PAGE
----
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If p, q and r are three consecutive integers, in that order and p > 1,

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If p, q and r are three consecutive integers, in that order and p > 1, [#permalink]

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If p, q and r are three consecutive integers, in that order and p > 1, is their product divisible by 4?

(1) The average of p, q and r is a multiple of 2
(2) qr/p is an integer .
[Reveal] Spoiler: OA
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If p, q and r are three consecutive integers, in that order and p > 1, [#permalink]

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New post 04 Feb 2018, 13:50
DHAR wrote:
If p, q and r are three consecutive integers, in that order and p > 1, is their product divisible by 4?

(1) The average of p, q and r is a multiple of 2
(2) qr/p is an integer .


As this question deals with integer properties, we'll go for a Logical approach.

Three consecutive integers can be even, odd, even in which case their product is divisible by 4 or
odd, even, odd in which case it is divisible by 4 only if the middle number (q) is divisible by 4.
We'll look for a statement which gives us this information.

(1) p + q + r = p + (p + 1) + (p + 2) = 3p +3 so the average is p + 1. Then p + 1 = q is even. But is q divisible by 4?
Insufficient!

(2) if qr = (p + 1)(p + 2) = p^2 + 3p + 2 is divisible by p then 2 must be divisible by p. Since p > 1, then p = 2.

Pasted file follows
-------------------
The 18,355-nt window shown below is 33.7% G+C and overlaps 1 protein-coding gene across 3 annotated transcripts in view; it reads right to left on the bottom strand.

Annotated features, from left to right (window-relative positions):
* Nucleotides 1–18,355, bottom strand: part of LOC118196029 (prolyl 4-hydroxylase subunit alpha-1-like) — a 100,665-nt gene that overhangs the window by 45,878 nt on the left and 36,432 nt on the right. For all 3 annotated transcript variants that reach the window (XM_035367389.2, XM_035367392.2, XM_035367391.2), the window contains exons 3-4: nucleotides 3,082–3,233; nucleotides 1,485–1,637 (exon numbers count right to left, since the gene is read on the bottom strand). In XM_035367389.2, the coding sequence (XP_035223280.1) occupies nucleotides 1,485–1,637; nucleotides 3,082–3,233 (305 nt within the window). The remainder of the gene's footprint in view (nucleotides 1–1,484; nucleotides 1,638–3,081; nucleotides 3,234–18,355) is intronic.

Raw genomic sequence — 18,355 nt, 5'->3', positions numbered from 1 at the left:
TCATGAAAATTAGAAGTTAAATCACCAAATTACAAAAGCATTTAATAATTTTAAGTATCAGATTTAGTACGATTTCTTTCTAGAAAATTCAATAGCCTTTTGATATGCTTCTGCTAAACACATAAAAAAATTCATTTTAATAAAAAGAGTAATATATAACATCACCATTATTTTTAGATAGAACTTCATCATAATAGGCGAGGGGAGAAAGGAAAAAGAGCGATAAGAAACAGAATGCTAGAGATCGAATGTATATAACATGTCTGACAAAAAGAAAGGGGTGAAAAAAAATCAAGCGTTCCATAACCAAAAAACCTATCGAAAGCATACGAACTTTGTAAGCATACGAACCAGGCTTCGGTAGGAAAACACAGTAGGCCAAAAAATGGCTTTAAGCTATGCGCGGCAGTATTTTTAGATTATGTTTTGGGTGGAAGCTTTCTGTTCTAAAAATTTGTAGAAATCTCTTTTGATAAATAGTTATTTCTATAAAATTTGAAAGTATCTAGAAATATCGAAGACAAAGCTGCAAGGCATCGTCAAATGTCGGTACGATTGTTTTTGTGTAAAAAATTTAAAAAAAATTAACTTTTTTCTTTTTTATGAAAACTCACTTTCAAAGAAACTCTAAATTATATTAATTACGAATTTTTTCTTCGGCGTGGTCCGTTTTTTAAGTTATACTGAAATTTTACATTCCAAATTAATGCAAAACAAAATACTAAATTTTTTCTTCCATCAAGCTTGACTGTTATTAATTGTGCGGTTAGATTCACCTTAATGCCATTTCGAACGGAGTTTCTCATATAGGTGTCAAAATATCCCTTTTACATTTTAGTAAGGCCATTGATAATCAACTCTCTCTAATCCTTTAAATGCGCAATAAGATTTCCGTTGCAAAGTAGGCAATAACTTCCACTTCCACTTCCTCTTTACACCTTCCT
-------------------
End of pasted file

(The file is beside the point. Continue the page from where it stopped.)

Sufficient!

(B) is our answer.


EDIT: I'm surprised that the OA is (E). Don't think I missed anything...
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Last edited by DavidTutorexamPAL on 04 Feb 2018, 23:15, edited 1 time in total.
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Re: If p, q and r are three consecutive integers, in that order and p > 1, [#permalink]

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New post 04 Feb 2018, 14:14
How is it Option E?

Isn't the answer Option D?
Could anyone explain?
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Re: If p, q and r are three consecutive integers, in that order and p > 1, [#permalink]

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DavidTutorexamPAL wrote:
DHAR wrote:
If p, q and r are three consecutive integers, in that order and p > 1, is their product divisible by 4?

(1) The average of p, q and r is a multiple of 2
(2) qr/p is an integer .


As this question deals with integer properties, we'll go for a Logical approach.

Three consecutive integers can be even, odd, even in which case their product is divisible by 4 or odd, even, odd in which case it is not.
We'll look for a statement which gives us this information.

(1) p + q + r = p + (p + 1) + (p + 2) = 3p +3 so the average is p + 1. If this is even, then p is odd.
Sufficient!

(2) if qr = (p + 1)(p + 2) = p^2 + 3p + 2 is divisible by p then 2 must be divisible by p. Since p > 1, then p = 2.
Sufficient!

(D) is our answer.

DHAR : I thought that, if sufficient, (1) and (2) were supposed to give identical answers to the question? In this case (1) gives No and (2) gives Yes... otherwise, nice question!